QUESTION: The secretary of our association board was absent at a recent board meeting. The vice president acted as the secretary.
When the board received copies of the meeting minutes, they found that most of the business that had been conducted at the meeting was not noted in the minutes. Many of the items were incorrect. The minutes were signed by the secretary who had been absent from the meeting.
What is the liability of the board members who accepted these minutes at the subsequent board meeting? Is it proper for a secretary to prepare and sign minutes of a board meeting that he or she did not attend?
ANSWER: Board members have a duty to see that minutes are true and correct. The minutes that are approved at a subsequent meeting are the official record of the association.
Robert's Rules of Order, the manual of parliamentary procedure that most associations rely upon, says that the approved minutes may be corrected or amended regardless of the amount of time that has elapsed, so it is still possible for the board to correct the errors.
I always recommend that the name and signature of the person who took the meeting notes and wrote the minutes appear at the end, for example, "Submitted by John Doe, vice president, in the absence of the secretary."
After approval, the minutes should be dated and signed by two officers, usually the president and the secretary. The signatures of the secretary and president affirm that the minutes were approved as written.
Therefore, I do not feel that it is improper for the secretary's name to appear on these minutes that someone else prepared.
Agenda Should State All Items of Meeting
Q: Can a proxy be used at a homeowner association annual meeting for voting on any issue other than the items stated on the agenda?
During our association's annual meeting, the subject of assessing owners for the cost of painting was introduced. The president stated that he could use the proxy votes to approve or disapprove a painting assessment. Is this legal?
A: The annual meeting agenda should state any items that will be voted upon at the meeting. In my opinion, it is improper to vote on any additional matters.
It is permissible for the painting assessment issue to be brought up during discussion, but the vote should have been postponed until all owners could be informed.
Remember that in California the association's board of directors has the authority to approve special assessments without a vote of the membership unless the special assessment exceeds 5% of the current annual assessment.
If the painting assessment is less than 5% , the vote at the annual meeting was unnecessary.
Special Assessment by Board Protested
Q: In 1983, our homeowner association passed an amendment that states that a special assessment greater than $100 per unit per calendar year must be approved by at least 51% of the total membership.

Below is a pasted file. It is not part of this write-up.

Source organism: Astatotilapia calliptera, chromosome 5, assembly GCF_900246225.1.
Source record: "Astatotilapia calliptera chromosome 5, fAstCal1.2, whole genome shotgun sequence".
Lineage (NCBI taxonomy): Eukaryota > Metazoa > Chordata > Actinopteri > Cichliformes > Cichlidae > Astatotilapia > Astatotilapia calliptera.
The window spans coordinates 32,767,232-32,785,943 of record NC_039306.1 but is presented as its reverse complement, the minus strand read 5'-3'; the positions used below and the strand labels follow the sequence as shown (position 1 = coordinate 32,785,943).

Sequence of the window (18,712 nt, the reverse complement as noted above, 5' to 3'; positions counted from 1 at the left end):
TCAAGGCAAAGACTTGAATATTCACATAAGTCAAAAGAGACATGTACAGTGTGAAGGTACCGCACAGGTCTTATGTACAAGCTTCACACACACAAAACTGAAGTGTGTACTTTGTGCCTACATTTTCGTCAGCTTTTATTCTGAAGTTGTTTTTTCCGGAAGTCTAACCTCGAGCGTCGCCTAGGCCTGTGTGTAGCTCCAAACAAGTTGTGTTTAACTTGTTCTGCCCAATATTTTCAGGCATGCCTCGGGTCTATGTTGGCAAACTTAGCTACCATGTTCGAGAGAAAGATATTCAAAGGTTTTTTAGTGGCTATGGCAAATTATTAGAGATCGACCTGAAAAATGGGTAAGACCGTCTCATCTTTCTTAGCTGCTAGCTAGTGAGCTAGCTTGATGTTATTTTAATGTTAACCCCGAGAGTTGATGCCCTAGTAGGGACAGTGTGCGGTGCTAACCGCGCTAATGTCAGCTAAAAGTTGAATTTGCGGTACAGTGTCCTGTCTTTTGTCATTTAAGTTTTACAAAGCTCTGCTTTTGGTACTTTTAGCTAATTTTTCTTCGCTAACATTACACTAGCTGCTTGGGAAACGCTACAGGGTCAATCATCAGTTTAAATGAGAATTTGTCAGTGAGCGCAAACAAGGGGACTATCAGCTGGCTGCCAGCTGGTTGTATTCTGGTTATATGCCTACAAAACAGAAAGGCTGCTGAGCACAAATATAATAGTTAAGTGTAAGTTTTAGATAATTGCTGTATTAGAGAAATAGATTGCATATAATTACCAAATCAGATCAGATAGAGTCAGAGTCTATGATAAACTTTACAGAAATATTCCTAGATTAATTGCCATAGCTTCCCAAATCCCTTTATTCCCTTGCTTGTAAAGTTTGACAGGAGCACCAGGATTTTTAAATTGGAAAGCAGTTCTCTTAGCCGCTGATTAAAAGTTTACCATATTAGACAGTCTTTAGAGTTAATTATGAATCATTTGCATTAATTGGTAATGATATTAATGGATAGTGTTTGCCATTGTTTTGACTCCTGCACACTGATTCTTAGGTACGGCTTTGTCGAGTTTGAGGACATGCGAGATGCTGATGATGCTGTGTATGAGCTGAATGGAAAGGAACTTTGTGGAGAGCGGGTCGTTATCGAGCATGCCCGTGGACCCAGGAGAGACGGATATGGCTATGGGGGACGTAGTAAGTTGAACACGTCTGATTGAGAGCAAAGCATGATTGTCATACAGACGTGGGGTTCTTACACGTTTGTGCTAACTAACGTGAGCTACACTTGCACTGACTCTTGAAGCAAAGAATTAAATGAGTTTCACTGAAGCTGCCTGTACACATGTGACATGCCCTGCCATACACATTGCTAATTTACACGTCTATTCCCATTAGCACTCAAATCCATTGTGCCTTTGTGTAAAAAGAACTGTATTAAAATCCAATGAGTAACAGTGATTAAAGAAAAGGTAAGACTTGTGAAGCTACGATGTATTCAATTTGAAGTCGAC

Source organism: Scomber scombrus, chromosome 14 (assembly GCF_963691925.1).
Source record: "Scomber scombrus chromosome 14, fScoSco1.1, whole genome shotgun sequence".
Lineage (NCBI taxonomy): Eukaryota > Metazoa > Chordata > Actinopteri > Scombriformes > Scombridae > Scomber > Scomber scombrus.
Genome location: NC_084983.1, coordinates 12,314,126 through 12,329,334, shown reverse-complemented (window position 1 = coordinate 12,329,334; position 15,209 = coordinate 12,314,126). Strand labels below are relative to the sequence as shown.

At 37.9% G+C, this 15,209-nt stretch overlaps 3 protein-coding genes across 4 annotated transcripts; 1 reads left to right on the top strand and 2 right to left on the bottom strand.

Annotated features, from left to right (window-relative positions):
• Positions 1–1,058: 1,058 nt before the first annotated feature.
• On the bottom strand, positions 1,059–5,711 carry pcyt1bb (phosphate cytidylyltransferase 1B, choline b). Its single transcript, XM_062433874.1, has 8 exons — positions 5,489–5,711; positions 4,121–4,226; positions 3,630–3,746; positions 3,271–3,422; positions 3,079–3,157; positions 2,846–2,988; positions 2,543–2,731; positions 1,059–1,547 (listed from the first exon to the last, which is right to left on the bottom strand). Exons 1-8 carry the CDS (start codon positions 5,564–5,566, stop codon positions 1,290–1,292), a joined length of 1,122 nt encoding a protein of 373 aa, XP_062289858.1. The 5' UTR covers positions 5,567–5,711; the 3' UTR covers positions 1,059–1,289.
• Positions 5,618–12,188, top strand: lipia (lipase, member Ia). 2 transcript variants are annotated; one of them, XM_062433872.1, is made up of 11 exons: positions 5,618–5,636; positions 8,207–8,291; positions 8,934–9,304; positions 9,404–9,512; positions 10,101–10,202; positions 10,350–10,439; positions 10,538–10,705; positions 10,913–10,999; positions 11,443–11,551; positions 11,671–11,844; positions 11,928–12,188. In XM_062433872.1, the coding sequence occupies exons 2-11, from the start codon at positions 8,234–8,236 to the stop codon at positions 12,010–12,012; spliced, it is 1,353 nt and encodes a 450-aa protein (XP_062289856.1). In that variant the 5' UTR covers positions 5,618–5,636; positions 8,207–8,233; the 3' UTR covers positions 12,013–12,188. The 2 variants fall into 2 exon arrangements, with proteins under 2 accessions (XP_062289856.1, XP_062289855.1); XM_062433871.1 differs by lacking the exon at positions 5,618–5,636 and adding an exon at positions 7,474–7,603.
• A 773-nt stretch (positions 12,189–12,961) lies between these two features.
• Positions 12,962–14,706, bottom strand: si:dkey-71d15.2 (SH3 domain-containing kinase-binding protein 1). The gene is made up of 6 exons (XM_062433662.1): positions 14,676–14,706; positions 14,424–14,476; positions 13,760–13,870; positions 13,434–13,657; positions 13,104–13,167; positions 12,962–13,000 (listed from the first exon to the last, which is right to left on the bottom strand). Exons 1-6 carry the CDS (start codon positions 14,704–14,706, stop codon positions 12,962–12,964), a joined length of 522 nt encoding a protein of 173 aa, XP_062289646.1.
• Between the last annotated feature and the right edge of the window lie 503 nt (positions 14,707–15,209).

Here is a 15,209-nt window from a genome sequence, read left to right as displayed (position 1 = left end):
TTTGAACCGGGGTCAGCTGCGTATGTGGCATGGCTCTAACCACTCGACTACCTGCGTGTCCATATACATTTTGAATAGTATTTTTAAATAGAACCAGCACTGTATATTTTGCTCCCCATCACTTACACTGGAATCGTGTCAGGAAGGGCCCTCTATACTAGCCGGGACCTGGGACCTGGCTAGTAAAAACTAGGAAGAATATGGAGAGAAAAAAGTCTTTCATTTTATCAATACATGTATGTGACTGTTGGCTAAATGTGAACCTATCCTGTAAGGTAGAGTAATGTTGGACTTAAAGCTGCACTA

The board recently approved a special assessment of $155 per unit without a vote of the membership. The purpose that the money will be used for is not an emergency. The association has $100,000 in the reserve fund. Can the association legally approve this special assessment?
A: The California Civil Code supersedes the amendment that you describe. However, the code states that if the special assessment is greater than 5% of the current annual assessment, then the membership should have voted on the matter.
The association has $100,000 in the reserve fund but you haven't told me whether a reserve study has been done. Perhaps $100,000 is far below the amount needed for maintenance and repair. Obviously, the board of directors feels that the current reserve fund is inadequate, so they approved a special assessment.
I doubt if the board would have voted for it without thorough discussion and study. Board members do not like passing special assessments because they know that they may be criticized for improper budgeting in previous years.
From the information that you have given me, I would say that the board deserves your support for increasing the reserves before an emergency arises. If a reserve study has not been distributed to all the owners, then you have the right to question the board's action.
California law requires homeowner associations to prepare a reserve study that identifies the major common area components and the cost of future repair and replacement.
Clarifying Terms of Office for Directors
Q: I would like to comment on your answer to a question regarding the term of office for directors. which appeared in your column on Sept. 23. Effective Jan. 1, 1980, the California Nonprofit Corporations Code specifies a maximum term of three years for directors of membership corporations.
A: The headline for the question that you cite, "No Laws to Restrict Term of Directors" was misleading.
The current Nonprofit Corporations Code states that the term of office for directors, not longer than four years, shall be as stated in the association's articles or bylaws.